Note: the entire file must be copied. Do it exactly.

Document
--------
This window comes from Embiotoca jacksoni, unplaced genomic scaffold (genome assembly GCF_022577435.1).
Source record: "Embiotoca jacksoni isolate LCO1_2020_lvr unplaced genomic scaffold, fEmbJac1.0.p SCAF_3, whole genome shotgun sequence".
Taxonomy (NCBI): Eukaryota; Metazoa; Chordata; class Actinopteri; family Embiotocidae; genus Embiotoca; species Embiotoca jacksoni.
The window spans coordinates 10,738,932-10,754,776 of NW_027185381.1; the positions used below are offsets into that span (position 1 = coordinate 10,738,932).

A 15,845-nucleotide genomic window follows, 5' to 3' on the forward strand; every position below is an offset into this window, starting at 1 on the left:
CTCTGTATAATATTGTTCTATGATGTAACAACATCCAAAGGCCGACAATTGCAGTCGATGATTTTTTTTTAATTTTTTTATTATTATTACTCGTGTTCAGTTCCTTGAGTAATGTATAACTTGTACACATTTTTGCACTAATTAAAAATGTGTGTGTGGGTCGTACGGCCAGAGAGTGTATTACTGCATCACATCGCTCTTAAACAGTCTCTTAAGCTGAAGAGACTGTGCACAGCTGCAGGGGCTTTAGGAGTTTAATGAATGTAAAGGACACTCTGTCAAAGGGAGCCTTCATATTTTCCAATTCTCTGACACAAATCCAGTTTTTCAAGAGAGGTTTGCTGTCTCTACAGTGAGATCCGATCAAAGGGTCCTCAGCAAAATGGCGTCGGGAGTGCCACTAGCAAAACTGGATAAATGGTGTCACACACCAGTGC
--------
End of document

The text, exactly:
This window comes from Embiotoca jacksoni, unplaced genomic scaffold (genome assembly GCF_022577435.1).
Source record: "Embiotoca jacksoni isolate LCO1_2020_lvr unplaced genomic scaffold, fEmbJac1.0.p SCAF_3, whole genome shotgun sequence".
Taxonomy (NCBI): Eukaryota; Metazoa; Chordata; class Actinopteri; family Embiotocidae; genus Embiotoca; species Embiotoca jacksoni.
The window spans coordinates 10,738,932-10,754,776 of NW_027185381.1; the positions used below are offsets into that span (position 1 = coordinate 10,738,932).

A 15,845-nucleotide genomic window follows, 5' to 3' on the forward strand; every position below is an offset into this window, starting at 1 on the left:
CTCTGTATAATATTGTTCTATGATGTAACAACATCCAAAGGCCGACAATTGCAGTCGATGATTTTTTTTTAATTTTTTTATTATTATTACTCGTGTTCAGTTCCTTGAGTAATGTATAACTTGTACACATTTTTGCACTAATTAAAAATGTGTGTGTGGGTCGTACGGCCAGAGAGTGTATTACTGCATCACATCGCTCTTAAACAGTCTCTTAAGCTGAAGAGACTGTGCACAGCTGCAGGGGCTTTAGGAGTTTAATGAATGTAAAGGACACTCTGTCAAAGGGAGCCTTCATATTTTCCAATTCTCTGACACAAATCCAGTTTTTCAAGAGAGGTTTGCTGTCTCTACAGTGAGATCCGATCAAAGGGTCCTCAGCAAAATGGCGTCGGGAGTGCCACTAGCAAAACTGGATAAATGGTGTCACACACCAGTGC